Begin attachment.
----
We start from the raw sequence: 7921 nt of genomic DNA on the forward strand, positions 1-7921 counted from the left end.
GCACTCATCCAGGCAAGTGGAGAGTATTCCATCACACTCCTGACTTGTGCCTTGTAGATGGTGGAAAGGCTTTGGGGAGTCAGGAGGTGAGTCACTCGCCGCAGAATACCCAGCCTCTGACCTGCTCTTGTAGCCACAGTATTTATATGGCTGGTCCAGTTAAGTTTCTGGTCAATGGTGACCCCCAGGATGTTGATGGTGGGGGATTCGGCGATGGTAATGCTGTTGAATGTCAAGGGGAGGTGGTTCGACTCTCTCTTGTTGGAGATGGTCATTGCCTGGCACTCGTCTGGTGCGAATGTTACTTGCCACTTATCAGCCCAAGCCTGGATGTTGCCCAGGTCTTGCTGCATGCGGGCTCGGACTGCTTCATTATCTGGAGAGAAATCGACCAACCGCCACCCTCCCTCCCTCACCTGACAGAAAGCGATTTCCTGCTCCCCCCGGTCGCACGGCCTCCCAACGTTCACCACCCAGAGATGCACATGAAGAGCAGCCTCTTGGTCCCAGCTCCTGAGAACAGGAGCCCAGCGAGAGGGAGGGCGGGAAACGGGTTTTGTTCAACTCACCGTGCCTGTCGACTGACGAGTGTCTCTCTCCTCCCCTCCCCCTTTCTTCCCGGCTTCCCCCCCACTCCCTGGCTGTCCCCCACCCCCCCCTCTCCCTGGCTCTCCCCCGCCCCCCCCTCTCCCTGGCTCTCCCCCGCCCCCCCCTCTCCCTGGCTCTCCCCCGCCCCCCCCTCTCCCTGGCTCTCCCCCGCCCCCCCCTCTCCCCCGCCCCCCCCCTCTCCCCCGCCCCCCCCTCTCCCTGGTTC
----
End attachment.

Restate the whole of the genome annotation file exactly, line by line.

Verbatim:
We start from the raw sequence: 7921 nt of genomic DNA on the forward strand, positions 1-7921 counted from the left end.
GCACTCATCCAGGCAAGTGGAGAGTATTCCATCACACTCCTGACTTGTGCCTTGTAGATGGTGGAAAGGCTTTGGGGAGTCAGGAGGTGAGTCACTCGCCGCAGAATACCCAGCCTCTGACCTGCTCTTGTAGCCACAGTATTTATATGGCTGGTCCAGTTAAGTTTCTGGTCAATGGTGACCCCCAGGATGTTGATGGTGGGGGATTCGGCGATGGTAATGCTGTTGAATGTCAAGGGGAGGTGGTTCGACTCTCTCTTGTTGGAGATGGTCATTGCCTGGCACTCGTCTGGTGCGAATGTTACTTGCCACTTATCAGCCCAAGCCTGGATGTTGCCCAGGTCTTGCTGCATGCGGGCTCGGACTGCTTCATTATCTGGAGAGAAATCGACCAACCGCCACCCTCCCTCCCTCACCTGACAGAAAGCGATTTCCTGCTCCCCCCGGTCGCACGGCCTCCCAACGTTCACCACCCAGAGATGCACATGAAGAGCAGCCTCTTGGTCCCAGCTCCTGAGAACAGGAGCCCAGCGAGAGGGAGGGCGGGAAACGGGTTTTGTTCAACTCACCGTGCCTGTCGACTGACGAGTGTCTCTCTCCTCCCCTCCCCCTTTCTTCCCGGCTTCCCCCCCACTCCCTGGCTGTCCCCCACCCCCCCCTCTCCCTGGCTCTCCCCCGCCCCCCCCTCTCCCTGGCTCTCCCCCGCCCCCCCCTCTCCCTGGCTCTCCCCCGCCCCCCCCTCTCCCTGGCTCTCCCCCGCCCCCCCCTCTCCCCCGCCCCCCCCCTCTCCCCCGCCCCCCCCTCTCCCTGGTTC